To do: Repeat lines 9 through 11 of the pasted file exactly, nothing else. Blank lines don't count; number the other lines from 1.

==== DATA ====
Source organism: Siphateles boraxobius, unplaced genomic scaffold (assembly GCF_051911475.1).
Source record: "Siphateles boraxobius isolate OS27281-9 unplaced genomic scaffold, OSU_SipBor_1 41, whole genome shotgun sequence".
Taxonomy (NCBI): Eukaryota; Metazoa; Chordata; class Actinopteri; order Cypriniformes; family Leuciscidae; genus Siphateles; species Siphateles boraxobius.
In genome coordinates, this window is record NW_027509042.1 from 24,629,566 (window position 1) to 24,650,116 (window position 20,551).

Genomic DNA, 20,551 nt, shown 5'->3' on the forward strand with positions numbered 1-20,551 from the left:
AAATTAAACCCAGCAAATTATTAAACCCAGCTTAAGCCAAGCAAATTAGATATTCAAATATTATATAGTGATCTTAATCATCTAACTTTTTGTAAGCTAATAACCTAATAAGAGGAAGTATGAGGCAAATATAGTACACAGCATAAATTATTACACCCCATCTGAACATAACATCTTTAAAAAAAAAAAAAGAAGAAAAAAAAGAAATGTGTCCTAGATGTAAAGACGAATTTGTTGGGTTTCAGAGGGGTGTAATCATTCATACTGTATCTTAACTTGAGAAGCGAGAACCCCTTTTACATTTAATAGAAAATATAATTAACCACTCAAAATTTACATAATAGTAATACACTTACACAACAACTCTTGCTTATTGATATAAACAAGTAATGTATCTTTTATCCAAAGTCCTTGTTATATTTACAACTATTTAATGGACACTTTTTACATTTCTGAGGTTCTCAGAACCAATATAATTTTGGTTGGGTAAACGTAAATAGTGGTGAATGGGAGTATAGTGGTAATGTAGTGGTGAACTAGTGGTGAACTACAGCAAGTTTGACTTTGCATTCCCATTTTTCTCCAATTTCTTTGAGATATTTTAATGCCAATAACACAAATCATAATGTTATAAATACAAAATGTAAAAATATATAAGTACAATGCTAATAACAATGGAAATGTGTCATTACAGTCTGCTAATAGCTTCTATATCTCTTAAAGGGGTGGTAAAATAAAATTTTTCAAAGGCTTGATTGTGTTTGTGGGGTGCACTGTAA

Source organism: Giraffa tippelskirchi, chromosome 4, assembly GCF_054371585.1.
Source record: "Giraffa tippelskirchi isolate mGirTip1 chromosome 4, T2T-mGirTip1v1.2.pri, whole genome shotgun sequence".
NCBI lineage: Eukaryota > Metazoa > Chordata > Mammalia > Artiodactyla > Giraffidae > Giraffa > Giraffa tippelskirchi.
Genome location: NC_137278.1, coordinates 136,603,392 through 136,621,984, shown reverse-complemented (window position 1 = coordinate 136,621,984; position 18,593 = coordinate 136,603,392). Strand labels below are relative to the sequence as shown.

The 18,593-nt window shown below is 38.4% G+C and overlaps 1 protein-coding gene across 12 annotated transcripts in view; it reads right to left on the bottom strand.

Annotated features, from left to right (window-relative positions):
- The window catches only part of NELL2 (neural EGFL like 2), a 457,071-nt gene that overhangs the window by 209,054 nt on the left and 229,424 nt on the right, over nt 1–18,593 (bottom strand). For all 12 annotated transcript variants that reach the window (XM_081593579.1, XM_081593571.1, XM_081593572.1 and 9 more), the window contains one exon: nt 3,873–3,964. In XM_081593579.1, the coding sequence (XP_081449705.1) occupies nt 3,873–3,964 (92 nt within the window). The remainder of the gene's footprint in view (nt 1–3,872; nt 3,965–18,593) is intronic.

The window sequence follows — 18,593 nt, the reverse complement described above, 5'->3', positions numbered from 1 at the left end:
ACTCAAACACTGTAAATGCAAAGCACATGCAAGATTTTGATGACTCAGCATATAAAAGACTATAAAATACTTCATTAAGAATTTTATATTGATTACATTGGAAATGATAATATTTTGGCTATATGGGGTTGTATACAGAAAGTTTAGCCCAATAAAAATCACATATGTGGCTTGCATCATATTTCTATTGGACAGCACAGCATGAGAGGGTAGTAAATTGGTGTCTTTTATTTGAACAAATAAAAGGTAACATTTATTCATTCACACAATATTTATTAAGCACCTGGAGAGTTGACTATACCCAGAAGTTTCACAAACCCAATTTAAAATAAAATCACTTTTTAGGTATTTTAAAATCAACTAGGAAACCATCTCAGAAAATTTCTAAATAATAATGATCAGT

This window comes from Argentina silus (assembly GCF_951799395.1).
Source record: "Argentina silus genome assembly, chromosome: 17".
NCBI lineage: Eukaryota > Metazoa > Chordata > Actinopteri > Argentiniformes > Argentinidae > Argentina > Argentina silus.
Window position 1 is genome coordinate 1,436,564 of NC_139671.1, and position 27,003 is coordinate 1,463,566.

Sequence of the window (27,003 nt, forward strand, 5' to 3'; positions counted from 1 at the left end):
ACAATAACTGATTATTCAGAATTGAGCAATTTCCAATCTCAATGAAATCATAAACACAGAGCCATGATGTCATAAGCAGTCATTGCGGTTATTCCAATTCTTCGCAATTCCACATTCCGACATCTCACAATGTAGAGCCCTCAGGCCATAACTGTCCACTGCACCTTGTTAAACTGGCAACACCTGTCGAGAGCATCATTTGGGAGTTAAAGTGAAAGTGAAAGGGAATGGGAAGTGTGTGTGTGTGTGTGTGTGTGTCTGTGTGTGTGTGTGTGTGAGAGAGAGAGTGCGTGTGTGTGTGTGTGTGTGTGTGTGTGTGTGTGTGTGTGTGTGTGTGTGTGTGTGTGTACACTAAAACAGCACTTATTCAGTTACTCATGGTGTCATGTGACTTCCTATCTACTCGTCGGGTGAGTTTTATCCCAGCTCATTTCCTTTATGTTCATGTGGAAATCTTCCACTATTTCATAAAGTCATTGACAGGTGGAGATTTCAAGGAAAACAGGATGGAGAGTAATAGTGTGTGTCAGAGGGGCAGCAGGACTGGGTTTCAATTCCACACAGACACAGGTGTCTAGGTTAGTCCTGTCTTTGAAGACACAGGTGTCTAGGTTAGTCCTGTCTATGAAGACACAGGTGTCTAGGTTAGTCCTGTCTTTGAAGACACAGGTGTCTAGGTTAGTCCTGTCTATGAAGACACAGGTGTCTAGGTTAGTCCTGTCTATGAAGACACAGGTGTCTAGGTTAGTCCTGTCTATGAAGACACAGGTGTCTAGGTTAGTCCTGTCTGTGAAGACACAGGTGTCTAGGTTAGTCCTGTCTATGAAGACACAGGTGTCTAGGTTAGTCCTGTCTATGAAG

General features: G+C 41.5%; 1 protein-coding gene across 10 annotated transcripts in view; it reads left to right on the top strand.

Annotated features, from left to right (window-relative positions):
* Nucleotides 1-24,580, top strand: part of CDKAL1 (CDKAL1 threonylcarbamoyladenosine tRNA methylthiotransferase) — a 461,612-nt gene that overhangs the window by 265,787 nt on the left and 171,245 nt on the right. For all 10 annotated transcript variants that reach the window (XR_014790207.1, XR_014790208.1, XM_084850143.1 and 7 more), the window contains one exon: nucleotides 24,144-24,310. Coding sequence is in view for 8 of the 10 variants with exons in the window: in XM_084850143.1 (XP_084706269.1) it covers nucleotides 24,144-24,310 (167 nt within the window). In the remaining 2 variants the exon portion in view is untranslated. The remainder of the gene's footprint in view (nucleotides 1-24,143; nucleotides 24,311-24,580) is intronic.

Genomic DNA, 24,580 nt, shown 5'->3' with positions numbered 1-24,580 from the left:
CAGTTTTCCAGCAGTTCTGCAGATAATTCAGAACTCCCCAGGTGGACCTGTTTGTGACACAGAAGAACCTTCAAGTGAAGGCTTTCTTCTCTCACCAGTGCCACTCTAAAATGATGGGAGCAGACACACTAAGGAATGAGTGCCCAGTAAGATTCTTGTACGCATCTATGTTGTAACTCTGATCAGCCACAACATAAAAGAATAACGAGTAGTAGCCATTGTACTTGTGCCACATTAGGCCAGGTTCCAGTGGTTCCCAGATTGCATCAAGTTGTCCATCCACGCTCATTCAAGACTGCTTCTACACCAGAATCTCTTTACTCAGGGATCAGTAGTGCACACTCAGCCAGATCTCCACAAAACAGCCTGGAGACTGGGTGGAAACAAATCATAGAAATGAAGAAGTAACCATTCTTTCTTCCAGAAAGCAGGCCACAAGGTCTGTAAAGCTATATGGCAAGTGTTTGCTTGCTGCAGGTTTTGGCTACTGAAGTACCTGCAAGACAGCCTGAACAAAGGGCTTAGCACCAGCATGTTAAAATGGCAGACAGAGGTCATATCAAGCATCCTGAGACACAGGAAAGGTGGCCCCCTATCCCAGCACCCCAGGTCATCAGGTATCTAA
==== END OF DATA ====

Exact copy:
NCBI lineage: Eukaryota > Metazoa > Chordata > Mammalia > Artiodactyla > Giraffidae > Giraffa > Giraffa tippelskirchi.
Genome location: NC_137278.1, coordinates 136,603,392 through 136,621,984, shown reverse-complemented (window position 1 = coordinate 136,621,984; position 18,593 = coordinate 136,603,392). Strand labels below are relative to the sequence as shown.

The 18,593-nt window shown below is 38.4% G+C and overlaps 1 protein-coding gene across 12 annotated transcripts in view; it reads right to left on the bottom strand.